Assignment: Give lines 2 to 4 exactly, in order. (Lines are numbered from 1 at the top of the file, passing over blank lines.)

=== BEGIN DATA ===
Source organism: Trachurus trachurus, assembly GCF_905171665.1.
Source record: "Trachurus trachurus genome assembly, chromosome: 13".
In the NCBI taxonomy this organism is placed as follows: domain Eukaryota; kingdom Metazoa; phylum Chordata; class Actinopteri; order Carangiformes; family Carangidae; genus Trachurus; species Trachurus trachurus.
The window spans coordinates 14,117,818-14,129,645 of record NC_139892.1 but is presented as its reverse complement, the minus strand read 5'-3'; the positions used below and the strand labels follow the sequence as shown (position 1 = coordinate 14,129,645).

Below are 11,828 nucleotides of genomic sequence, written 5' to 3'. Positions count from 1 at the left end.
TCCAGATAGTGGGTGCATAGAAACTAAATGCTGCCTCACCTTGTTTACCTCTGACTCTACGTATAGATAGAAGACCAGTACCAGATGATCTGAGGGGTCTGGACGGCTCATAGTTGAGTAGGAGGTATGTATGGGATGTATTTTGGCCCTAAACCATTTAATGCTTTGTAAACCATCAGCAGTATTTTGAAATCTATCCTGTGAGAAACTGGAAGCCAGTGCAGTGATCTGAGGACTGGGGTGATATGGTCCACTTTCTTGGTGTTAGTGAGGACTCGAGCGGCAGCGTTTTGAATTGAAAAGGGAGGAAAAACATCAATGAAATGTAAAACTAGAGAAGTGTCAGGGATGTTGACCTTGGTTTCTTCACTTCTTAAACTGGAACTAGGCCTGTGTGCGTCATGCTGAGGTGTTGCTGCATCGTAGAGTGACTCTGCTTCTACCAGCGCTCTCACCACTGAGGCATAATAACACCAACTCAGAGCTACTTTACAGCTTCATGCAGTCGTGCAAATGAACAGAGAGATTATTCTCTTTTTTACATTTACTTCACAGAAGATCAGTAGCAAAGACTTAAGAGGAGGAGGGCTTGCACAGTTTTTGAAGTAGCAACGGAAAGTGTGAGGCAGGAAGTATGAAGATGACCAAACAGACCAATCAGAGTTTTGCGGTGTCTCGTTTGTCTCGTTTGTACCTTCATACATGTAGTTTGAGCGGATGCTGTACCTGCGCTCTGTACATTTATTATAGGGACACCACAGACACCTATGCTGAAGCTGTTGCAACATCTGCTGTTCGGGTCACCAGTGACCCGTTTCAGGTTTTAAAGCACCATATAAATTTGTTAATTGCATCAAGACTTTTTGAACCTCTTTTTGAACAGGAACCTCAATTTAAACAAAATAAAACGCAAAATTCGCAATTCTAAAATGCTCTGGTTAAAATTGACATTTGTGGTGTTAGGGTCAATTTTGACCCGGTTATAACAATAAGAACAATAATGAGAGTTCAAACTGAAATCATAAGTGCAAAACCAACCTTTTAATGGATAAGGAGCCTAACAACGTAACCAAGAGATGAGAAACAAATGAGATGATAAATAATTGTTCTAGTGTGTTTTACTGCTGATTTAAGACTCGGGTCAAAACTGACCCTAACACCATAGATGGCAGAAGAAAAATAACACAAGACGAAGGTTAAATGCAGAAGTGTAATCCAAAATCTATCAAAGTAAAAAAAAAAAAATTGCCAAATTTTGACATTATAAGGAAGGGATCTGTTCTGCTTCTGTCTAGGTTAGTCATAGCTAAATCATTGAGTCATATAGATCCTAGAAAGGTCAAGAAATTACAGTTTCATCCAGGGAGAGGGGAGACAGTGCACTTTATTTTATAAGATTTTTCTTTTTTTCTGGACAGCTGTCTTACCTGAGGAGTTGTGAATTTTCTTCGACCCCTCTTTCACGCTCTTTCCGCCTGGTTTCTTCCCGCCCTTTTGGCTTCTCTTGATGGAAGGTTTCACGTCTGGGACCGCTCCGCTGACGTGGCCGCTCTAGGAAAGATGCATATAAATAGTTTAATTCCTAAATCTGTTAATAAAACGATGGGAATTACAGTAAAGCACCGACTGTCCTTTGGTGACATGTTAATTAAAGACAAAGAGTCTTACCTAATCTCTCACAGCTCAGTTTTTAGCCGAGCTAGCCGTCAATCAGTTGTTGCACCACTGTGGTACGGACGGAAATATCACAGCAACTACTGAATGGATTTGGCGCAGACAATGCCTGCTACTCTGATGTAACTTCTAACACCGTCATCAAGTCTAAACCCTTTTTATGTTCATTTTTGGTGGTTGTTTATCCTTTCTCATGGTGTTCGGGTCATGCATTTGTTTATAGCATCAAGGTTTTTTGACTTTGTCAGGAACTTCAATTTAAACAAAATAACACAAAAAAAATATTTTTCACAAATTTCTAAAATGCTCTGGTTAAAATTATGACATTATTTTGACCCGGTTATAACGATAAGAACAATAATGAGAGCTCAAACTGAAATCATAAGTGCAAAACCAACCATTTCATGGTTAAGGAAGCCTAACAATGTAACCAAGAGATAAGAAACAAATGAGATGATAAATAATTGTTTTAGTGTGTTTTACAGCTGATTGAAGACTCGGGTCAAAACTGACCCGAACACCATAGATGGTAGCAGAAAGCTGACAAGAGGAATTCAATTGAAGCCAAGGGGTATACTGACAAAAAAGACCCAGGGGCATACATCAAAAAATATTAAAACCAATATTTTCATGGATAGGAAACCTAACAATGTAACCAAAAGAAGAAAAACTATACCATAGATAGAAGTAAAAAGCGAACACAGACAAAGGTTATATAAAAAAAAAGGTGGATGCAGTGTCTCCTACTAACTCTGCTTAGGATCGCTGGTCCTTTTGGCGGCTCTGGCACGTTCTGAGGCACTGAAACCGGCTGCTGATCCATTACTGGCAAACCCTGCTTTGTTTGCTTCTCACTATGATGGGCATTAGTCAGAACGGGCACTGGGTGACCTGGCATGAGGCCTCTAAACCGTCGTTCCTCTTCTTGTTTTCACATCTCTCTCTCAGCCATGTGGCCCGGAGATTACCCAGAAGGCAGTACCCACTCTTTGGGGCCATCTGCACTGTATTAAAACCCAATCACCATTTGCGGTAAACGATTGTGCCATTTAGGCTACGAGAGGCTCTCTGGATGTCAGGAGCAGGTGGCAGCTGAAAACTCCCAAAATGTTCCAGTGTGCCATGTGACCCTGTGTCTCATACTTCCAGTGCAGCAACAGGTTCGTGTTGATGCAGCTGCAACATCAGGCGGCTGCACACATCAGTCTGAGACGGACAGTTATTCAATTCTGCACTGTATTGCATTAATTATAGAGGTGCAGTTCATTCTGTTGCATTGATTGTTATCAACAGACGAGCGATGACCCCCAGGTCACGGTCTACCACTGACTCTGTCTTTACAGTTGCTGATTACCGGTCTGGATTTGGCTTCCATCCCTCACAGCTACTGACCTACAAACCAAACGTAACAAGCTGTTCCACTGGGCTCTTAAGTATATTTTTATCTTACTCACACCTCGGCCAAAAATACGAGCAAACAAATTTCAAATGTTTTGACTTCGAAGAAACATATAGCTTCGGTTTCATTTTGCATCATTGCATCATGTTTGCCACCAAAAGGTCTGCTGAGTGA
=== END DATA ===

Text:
Source record: "Trachurus trachurus genome assembly, chromosome: 13".
In the NCBI taxonomy this organism is placed as follows: domain Eukaryota; kingdom Metazoa; phylum Chordata; class Actinopteri; order Carangiformes; family Carangidae; genus Trachurus; species Trachurus trachurus.
The window spans coordinates 14,117,818-14,129,645 of record NC_139892.1 but is presented as its reverse complement, the minus strand read 5'-3'; the positions used below and the strand labels follow the sequence as shown (position 1 = coordinate 14,129,645).